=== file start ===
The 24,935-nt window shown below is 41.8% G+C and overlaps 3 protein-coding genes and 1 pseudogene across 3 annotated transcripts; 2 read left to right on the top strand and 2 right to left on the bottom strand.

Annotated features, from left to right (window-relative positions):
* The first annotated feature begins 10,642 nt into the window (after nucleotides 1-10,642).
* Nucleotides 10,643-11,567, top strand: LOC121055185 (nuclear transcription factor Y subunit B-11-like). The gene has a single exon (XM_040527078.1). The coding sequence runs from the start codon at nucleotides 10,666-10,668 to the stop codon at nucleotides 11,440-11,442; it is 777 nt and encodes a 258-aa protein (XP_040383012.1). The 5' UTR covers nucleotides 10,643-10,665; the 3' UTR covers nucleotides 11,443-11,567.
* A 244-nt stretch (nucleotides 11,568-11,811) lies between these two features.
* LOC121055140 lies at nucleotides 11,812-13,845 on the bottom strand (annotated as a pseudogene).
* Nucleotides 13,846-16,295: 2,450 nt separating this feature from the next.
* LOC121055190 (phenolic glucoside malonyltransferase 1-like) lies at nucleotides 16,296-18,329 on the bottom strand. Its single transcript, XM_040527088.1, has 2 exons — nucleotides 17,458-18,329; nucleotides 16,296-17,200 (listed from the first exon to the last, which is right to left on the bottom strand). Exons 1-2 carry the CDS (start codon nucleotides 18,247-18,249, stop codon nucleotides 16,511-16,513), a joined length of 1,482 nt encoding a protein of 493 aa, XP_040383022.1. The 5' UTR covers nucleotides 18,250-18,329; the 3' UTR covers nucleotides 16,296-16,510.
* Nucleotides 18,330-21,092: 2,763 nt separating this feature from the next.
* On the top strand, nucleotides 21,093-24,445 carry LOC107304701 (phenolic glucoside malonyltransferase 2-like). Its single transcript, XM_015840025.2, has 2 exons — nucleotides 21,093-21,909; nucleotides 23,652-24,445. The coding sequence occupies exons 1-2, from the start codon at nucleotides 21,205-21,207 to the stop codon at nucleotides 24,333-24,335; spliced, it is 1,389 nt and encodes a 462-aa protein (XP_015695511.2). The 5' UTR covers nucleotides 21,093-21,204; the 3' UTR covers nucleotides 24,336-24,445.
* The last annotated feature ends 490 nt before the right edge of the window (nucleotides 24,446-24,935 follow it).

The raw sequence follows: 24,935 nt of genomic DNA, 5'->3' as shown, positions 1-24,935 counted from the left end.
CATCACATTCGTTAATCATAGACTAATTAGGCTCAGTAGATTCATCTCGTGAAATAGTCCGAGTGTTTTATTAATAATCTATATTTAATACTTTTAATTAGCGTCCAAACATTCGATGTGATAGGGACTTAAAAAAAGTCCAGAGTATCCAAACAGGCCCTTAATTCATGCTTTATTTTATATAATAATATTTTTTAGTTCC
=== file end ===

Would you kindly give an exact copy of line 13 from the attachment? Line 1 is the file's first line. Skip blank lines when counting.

CATCACATTCGTTAATCATAGACTAATTAGGCTCAGTAGATTCATCTCGTGAAATAGTCCGAGTGTTTTATTAATAATCTATATTTAATACTTTTAATTAGCGTCCAAACATTCGATGTGATAGGGACTTAAAAAAAGTCCAGAGTATCCAAACAGGCCCTTAATTCATGCTTTATTTTATATAATAATATTTTTTAGTTCC